law to go into effect on July first of the following year. Code 1913, c. 32A. Putting out of view the right of druggists, under stringent regulations provided by the statute, to sell for medicinal purposes, and the right otherwise to sell wine for sacramental and alcohol for scientific and manufacturing purposes, the law forbade "the manufacture, sale, keeping or storing for sale in this state, or offering or exposing for sale," intoxicating liquors, and the intoxicants embraced were comprehensively defined. The statute contained many restrictions concerning hotels, restaurants, clubs, and so-called associations where liquor was kept and served either as a result of membership or by gift or otherwise, which were evidently intended to prevent the frustration of the prohibitions against the keeping of intoxicants for sale and purchase by subterfuge in the guise of the exercise of an individual right. There was no express prohibition against the individual right to use intoxicants, and none implied unless that result arose (a) from the prohibition in universal terms of all sales and purchases of liquor within the state, (b) from the clause providing that every delivery made in the state by a common or other carrier of the prohibited intoxicants should be considered as a consummation of a sale made in the state at the point of delivery, and (c) from the prohibitions which the statute contained against solicitations made to induce purchases of liquor, and against the publication in the state of all circulars, advertisements, price lists, etc., which might tend to stimulate purchases of liquor.
Under this statute, and in reliance upon the provisions of the act of Congress known as the Webb-Kenyon Law (Act of Congress of March 1, 1913, 37 Stat. 699), the State of West Virginia, in one of its courts, sued the Western Maryland Railroad Company and the Adams Express Company to enjoin them from carrying from Maryland into West Virginia liquor in violation of law. In substance,
it was charged that very many shipments had been taken by the carriers contrary to the law, both as to solicitations and as to the use for which the liquor was intended. Preliminary injunctions were issued restraining the carrying of liquor into the state, subject to many conditions as to investigation, etc., etc. With these injunctions in force, these suits were commenced by the Clark Distilling Company to compel the carriers to take a shipment of liquor which it was asserted was ordered for personal use, and deliver it in West Virginia, on the ground that the Act of Congress to Regulate Commerce imposed the duty to receive and carry, and that, besides, the West Virginia prohibition law, when rightly construed, did not forbid it. The carriers, not challenging the asserted meaning of the West Virginia law, set up the injunctions [37 S.Ct. 182] and averred that to receive and carry the liquor would violate their provisions, and therefore there was no duty under the United States law to do so. West Virginia intervened in the suits, relying upon the state law and the injunctions which had been issued. At the trial, it was shown that the plaintiff Distilling Company had systematically solicited purchases and constantly shipped liquor from Maryland into West Virginia in violation of the prohibition law. The court held that the West Virginia law did not prohibit personal use, and did not forbid shipments for such use, and that, as there was no state prohibition, the Webb-Kenyon Law had no application, and that, as the solicitations forbidden by the state statute were solicitations to do that which was forbidden, that consideration was irrelevant. The construction of the statute made by the state court was held not authoritatively binding, as that court was not one of last resort, and the right to practically modify the injunctions was declared to exist because West Virginia, by making herself a party to the suits, had submitted herself to the jurisdiction of the court. All questions concerning the power of the State of West Virginia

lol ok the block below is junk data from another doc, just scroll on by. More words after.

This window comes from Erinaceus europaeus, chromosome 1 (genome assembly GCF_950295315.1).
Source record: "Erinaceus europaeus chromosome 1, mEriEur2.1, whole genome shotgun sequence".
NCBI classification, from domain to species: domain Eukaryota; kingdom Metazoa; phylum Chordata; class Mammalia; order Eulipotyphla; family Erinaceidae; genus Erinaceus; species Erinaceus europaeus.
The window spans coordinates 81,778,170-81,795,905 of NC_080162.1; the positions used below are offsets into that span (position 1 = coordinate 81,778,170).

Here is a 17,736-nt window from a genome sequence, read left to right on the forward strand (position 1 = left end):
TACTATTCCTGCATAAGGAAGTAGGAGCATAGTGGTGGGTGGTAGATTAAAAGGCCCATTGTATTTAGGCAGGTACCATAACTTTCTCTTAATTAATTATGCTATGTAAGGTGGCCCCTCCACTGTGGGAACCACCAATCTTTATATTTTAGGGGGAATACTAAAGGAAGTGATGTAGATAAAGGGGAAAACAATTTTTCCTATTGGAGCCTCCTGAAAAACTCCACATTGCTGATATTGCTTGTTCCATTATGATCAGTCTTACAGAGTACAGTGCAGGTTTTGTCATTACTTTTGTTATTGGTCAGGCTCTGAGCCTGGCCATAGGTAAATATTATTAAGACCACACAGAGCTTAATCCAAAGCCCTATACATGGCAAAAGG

to pass the prohibition law if it meant otherwise, and of the right of Congress to adopt the Webb-Kenyon Act under a like hypothesis, were reserved. 219 F. 333. Before the decrees entered became final, the Circuit Court of Appeals for the Fourth Circuit, in a case pending before it (West Virginia v. Adams exp. Company, 219 F. 794), decided directly to the contrary. It held that the law of West Virginia did prohibit shipments for personal use; that it did forbid solicitations therefore for such purchases; that, by operation of the Webb-Kenyon Act, there was no longer a right to ship liquor into the state in violation of its laws, and that both the state law and the Webb-Kenyon Act were constitutional. Controlled by such decision, the trial court recalled its opinion, heard a reargument, and, although not changing its view, accepted and gave effect to the conclusions reached by the circuit court of appeals because they were deemed to be authoritative, and the cases were brought directly here, because of the constitutional questions, to review such action.
The issues to be decided may by embraced in four propositions which we proceed separately to consider.
1. The correct meaning of the West Virginia law as to the subjects in dispute.
The difference as to the meaning of the statute in the court below was whether or not the West Virginia law prohibited the receipt of liquor for personal use, and, if it did, whether or not the prohibitions of the law equally applied to shipments from outside...